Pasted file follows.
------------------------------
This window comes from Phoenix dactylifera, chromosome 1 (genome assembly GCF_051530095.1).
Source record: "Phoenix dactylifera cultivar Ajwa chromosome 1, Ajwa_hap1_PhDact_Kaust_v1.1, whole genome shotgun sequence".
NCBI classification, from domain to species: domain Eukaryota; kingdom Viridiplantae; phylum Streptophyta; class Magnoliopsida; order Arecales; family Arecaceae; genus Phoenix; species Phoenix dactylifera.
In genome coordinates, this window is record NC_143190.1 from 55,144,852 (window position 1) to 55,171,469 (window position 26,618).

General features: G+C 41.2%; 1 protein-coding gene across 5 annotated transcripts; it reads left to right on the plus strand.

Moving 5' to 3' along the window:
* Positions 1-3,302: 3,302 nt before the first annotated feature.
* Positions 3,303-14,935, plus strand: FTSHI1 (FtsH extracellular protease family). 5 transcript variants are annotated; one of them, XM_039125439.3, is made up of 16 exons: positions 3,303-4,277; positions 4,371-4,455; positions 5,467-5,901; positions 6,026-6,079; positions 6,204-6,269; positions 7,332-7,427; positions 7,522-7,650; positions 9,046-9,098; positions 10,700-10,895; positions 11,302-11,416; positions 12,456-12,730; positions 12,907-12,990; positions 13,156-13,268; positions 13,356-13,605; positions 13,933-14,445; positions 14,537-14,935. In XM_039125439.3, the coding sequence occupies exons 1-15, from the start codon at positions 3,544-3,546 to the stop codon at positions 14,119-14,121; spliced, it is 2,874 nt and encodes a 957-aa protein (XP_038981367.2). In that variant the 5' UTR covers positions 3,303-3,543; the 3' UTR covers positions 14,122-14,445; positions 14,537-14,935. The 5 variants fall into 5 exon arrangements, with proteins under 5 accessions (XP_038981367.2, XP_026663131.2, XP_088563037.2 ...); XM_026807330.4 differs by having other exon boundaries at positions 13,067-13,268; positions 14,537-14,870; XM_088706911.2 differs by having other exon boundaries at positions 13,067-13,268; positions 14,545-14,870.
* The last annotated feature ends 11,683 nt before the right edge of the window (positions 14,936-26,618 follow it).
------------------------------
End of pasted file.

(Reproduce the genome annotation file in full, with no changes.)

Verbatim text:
This window comes from Phoenix dactylifera, chromosome 1 (genome assembly GCF_051530095.1).
Source record: "Phoenix dactylifera cultivar Ajwa chromosome 1, Ajwa_hap1_PhDact_Kaust_v1.1, whole genome shotgun sequence".
NCBI classification, from domain to species: domain Eukaryota; kingdom Viridiplantae; phylum Streptophyta; class Magnoliopsida; order Arecales; family Arecaceae; genus Phoenix; species Phoenix dactylifera.
In genome coordinates, this window is record NC_143190.1 from 55,144,852 (window position 1) to 55,171,469 (window position 26,618).

General features: G+C 41.2%; 1 protein-coding gene across 5 annotated transcripts; it reads left to right on the plus strand.

Moving 5' to 3' along the window:
* Positions 1-3,302: 3,302 nt before the first annotated feature.
* Positions 3,303-14,935, plus strand: FTSHI1 (FtsH extracellular protease family). 5 transcript variants are annotated; one of them, XM_039125439.3, is made up of 16 exons: positions 3,303-4,277; positions 4,371-4,455; positions 5,467-5,901; positions 6,026-6,079; positions 6,204-6,269; positions 7,332-7,427; positions 7,522-7,650; positions 9,046-9,098; positions 10,700-10,895; positions 11,302-11,416; positions 12,456-12,730; positions 12,907-12,990; positions 13,156-13,268; positions 13,356-13,605; positions 13,933-14,445; positions 14,537-14,935. In XM_039125439.3, the coding sequence occupies exons 1-15, from the start codon at positions 3,544-3,546 to the stop codon at positions 14,119-14,121; spliced, it is 2,874 nt and encodes a 957-aa protein (XP_038981367.2). In that variant the 5' UTR covers positions 3,303-3,543; the 3' UTR covers positions 14,122-14,445; positions 14,537-14,935. The 5 variants fall into 5 exon arrangements, with proteins under 5 accessions (XP_038981367.2, XP_026663131.2, XP_088563037.2 ...); XM_026807330.4 differs by having other exon boundaries at positions 13,067-13,268; positions 14,537-14,870; XM_088706911.2 differs by having other exon boundaries at positions 13,067-13,268; positions 14,545-14,870.
* The last annotated feature ends 11,683 nt before the right edge of the window (positions 14,936-26,618 follow it).